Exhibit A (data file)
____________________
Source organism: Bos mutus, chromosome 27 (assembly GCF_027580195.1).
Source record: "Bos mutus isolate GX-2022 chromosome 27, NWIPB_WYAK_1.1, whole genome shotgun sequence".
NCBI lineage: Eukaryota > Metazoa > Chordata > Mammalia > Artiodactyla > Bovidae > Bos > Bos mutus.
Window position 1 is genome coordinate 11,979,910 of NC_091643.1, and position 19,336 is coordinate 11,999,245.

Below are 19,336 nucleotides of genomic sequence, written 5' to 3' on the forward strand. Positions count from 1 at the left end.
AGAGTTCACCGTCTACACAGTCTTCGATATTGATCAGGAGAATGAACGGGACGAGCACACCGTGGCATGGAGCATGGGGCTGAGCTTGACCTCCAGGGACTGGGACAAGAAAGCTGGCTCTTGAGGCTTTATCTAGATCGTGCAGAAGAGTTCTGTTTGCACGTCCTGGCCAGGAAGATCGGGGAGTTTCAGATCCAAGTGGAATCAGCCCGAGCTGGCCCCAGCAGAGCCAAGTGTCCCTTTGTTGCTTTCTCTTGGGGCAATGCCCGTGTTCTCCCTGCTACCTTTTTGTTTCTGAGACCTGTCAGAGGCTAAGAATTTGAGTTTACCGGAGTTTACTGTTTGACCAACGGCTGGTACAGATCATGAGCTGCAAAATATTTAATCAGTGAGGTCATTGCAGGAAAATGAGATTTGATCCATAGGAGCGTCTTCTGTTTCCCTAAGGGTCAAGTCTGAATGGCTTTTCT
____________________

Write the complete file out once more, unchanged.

Source organism: Bos mutus, chromosome 27 (assembly GCF_027580195.1).
Source record: "Bos mutus isolate GX-2022 chromosome 27, NWIPB_WYAK_1.1, whole genome shotgun sequence".
NCBI lineage: Eukaryota > Metazoa > Chordata > Mammalia > Artiodactyla > Bovidae > Bos > Bos mutus.
Window position 1 is genome coordinate 11,979,910 of NC_091643.1, and position 19,336 is coordinate 11,999,245.

Below are 19,336 nucleotides of genomic sequence, written 5' to 3' on the forward strand. Positions count from 1 at the left end.
AGAGTTCACCGTCTACACAGTCTTCGATATTGATCAGGAGAATGAACGGGACGAGCACACCGTGGCATGGAGCATGGGGCTGAGCTTGACCTCCAGGGACTGGGACAAGAAAGCTGGCTCTTGAGGCTTTATCTAGATCGTGCAGAAGAGTTCTGTTTGCACGTCCTGGCCAGGAAGATCGGGGAGTTTCAGATCCAAGTGGAATCAGCCCGAGCTGGCCCCAGCAGAGCCAAGTGTCCCTTTGTTGCTTTCTCTTGGGGCAATGCCCGTGTTCTCCCTGCTACCTTTTTGTTTCTGAGACCTGTCAGAGGCTAAGAATTTGAGTTTACCGGAGTTTACTGTTTGACCAACGGCTGGTACAGATCATGAGCTGCAAAATATTTAATCAGTGAGGTCATTGCAGGAAAATGAGATTTGATCCATAGGAGCGTCTTCTGTTTCCCTAAGGGTCAAGTCTGAATGGCTTTTCT